“In the last few years, AR has advanced rapidly and is impacting many sectors from education, e-commerce and finance to travel and retail. Brands are beginning to realize the value of including AR solutions to capture and retain their target audiences.”
“Augmented Reality is changing life as we know it, where we can see and interact with physical things we find all around us–even in the enterprise.”
– Charlie Ungashik, EVP, Chief Marketing Office, PTC.
Now major brands like Apple, Google and Microsoft are all developing augmented reality (AR) solutions, hardware and applications with high expectations of rising demand and revenue. The launch of the Apple ARKit and Google ARCore suggest an acceleration in the growth rate of AR applications over the next couple of years, with many more innovations expected in the future.
Many major brands, including Coca-Cola, Ikea and Zara are incorporating AR into their marketing and business programs as they begin to realize the potential importance of AR.
What is AR?
Simply put, augmented reality (AR) is the real-time display of interactions of the real-world environment with the digital world in the form of superimposed audio, video, text and graphics, and other advanced effects displayed on a screen or AR glasses. It is used to design contextual awareness solutions for different use cases, generally dealing with visual augmentation. It’s similar to virtual reality (VR), which was introduced in the early 1990s, but while VR lets users experience a virtual world, AR lets them experience the real world and virtual world simultaneously, which has a larger potential market. Industries as diverse as education, marketing and advertising, architecture and engineering, museums and beyond are now taking notice and looking for ways to implement the new tech.
As today’s devices become more portable and interconnected, consumers and brands alike are looking for more ways to foster digital interactions. Integrating AR capabilities into a variety of applications opens up new possibilities for innovation from business applications that improve productivity, safety and enhance the product development process, to consumer-facing use cases like the entertainment industry.
With the onset of streaming services such as Netflix and Hulu, the average consumer is already comfortable with consuming TV shows and movies on their mobile devices. The next big disruption for the industry could very well be AR-enabled entertainment.
Misconceptions about Augmented Reality
Some people believe that AR effects can only be experienced using AR-specific devices or glasses. Not true: AR apps are being deployed on social media and are accessible on smartphones. Facebook Camera Effects and Snapchat are popular apps leveraging AR.
Another popular misconception about AR is its application. When most people think of AR, they associate it with visual augmentation. However, AR can also be used for audio augmentation. Bose is actively working on the world’s first audio AR platform that combines audio and visual augmentation.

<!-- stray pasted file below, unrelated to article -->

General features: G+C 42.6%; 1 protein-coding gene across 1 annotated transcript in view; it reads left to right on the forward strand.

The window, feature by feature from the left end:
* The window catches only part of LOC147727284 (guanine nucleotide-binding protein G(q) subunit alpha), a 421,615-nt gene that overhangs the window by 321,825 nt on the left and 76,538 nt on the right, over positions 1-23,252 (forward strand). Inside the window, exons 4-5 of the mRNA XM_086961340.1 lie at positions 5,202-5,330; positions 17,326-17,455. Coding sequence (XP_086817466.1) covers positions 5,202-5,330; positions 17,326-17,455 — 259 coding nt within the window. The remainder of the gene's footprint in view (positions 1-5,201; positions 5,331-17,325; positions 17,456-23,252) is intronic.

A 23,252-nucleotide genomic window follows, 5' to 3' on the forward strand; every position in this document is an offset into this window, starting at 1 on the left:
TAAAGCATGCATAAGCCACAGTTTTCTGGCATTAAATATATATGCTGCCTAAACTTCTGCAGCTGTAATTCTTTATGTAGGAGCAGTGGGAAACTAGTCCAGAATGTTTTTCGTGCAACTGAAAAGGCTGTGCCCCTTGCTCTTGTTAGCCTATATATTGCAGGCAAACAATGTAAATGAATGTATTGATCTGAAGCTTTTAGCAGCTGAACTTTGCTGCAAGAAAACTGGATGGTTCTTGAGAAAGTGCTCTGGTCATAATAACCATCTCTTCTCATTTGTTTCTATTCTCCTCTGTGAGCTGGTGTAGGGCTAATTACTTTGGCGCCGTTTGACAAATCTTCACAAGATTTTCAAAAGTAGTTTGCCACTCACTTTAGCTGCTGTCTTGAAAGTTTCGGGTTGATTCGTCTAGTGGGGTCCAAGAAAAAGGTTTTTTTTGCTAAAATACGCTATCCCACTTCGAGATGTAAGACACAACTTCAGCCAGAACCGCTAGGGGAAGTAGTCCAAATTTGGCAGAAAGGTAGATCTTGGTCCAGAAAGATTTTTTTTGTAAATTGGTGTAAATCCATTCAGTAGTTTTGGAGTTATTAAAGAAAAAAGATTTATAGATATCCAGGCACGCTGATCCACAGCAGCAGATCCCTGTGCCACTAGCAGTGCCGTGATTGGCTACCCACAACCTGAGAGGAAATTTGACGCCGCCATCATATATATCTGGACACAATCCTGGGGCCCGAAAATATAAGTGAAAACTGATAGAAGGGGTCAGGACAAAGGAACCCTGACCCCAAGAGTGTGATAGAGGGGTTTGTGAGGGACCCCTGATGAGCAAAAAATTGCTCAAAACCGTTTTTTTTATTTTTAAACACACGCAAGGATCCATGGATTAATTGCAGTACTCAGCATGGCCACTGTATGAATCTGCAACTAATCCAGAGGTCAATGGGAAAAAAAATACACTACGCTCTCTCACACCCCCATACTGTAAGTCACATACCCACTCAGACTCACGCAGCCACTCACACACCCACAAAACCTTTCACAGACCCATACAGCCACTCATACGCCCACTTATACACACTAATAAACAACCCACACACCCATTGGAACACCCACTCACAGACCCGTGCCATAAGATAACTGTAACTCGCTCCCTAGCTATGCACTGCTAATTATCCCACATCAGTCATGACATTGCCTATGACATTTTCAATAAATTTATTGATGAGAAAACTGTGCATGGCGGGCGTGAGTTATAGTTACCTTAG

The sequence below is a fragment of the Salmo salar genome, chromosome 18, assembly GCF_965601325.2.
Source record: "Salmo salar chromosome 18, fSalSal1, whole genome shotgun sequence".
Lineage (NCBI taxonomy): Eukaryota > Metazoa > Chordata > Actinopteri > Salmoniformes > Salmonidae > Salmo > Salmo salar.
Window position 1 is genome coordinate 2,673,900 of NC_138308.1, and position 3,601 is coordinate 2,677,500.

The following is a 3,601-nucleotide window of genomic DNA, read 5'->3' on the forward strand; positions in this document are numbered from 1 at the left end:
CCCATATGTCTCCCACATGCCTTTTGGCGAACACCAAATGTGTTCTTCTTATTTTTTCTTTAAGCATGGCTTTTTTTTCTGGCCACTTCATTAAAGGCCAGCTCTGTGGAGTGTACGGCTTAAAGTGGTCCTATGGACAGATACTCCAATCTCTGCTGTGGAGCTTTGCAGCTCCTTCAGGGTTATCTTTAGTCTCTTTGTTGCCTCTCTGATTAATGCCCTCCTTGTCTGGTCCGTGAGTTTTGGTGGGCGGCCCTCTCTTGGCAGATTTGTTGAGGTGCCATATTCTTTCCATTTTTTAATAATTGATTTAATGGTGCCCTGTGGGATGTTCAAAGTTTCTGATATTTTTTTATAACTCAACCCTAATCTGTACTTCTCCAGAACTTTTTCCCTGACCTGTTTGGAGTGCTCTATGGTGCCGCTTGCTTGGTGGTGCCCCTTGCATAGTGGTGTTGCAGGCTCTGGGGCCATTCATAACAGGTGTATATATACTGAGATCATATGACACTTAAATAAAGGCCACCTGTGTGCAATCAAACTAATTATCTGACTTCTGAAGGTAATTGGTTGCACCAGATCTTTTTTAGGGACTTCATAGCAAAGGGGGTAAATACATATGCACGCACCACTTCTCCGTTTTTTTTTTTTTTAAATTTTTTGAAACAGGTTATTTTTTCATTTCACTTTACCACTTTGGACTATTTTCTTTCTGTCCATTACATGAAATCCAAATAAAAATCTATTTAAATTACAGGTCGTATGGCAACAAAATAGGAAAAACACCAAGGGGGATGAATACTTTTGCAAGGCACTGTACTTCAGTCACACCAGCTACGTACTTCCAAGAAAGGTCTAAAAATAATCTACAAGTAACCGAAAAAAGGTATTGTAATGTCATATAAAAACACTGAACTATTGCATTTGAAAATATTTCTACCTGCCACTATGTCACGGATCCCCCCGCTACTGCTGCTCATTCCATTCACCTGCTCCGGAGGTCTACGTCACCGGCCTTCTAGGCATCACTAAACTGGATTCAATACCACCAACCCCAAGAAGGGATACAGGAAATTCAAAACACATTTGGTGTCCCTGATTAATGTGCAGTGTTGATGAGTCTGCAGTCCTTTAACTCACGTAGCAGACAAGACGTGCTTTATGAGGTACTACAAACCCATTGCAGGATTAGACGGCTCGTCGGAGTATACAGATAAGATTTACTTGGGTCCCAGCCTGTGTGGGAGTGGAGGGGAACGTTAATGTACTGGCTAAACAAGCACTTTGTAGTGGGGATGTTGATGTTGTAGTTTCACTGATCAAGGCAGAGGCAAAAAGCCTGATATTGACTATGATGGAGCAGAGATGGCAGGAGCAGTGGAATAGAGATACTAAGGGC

What’s the latest and greatest in AR?
Fast moving consumer goods companies are looking to exploit AR by using artificial intelligence (AI) and machine learning (ML) to market their products.
Retailers like Ikea offer AR apps that let a prospective buyer see how a piece of furniture will look in their home. And Airbnb has demonstrated an AR app that gives an informative guided tour of a house or apartment to renters when they arrive.
MIT Students working at the Media Labs are currently developing urban environment models using LEGO bricks and AR simulation to model such things as optimal land use and pedestrian mobility. The program aims to architect urban spaces, so they function better than the current infrastructure allows. The application is a valuable tool for such things as reducing the number of private automobiles, improving the distribution of amenities and reducing the number of high-density population pockets across a city.
A growing number of construction, industrial and automobile companies are using AR to improve project planning and product development. Engineers can interact with virtual models and make real-time design and implementation decisions.
Museums are using AR to bring artwork to life. For example, the British Museum is testing an AR smartphone app that would replace recorded descriptions and wall-mounted written descriptions of a work of art with an informative AR-based reenactment of how the piece was created.
And for Star Wars fans, Lenovo and Disney have collaborated on a Star Wars ARkit that lets users have lightsaber duels with their friends.
The number and diversity of AR solutions and applications are growing rapidly and being used in many industry sectors. Social media and advertising apps are gaining traction and attracting users with their special effects. As AR platforms and hardware kits evolve, more industries will figure out how to leverage the technology. For instance, AR is revolutionizing equipment maintenance, warehouse inventory picking and online retail shopping. And soon, AR will become a tool within the education, gaming, infrastructure, entertainment and healthcare sectors.
In order to use these tools to their greatest potential however, companies will need the right low-latency infrastructure. Aricent is already working on edge computing platforms that will bring the computing power needed to run AR right to the devices, whether it’s on a personal mobile phone or throughout an entire enterprise. AR technology is already moving fast—brands and enterprises alike will need to build the right infrastructure to keep up.
Find out more about building tomorrow’s augmented reality with edge computing at future speed.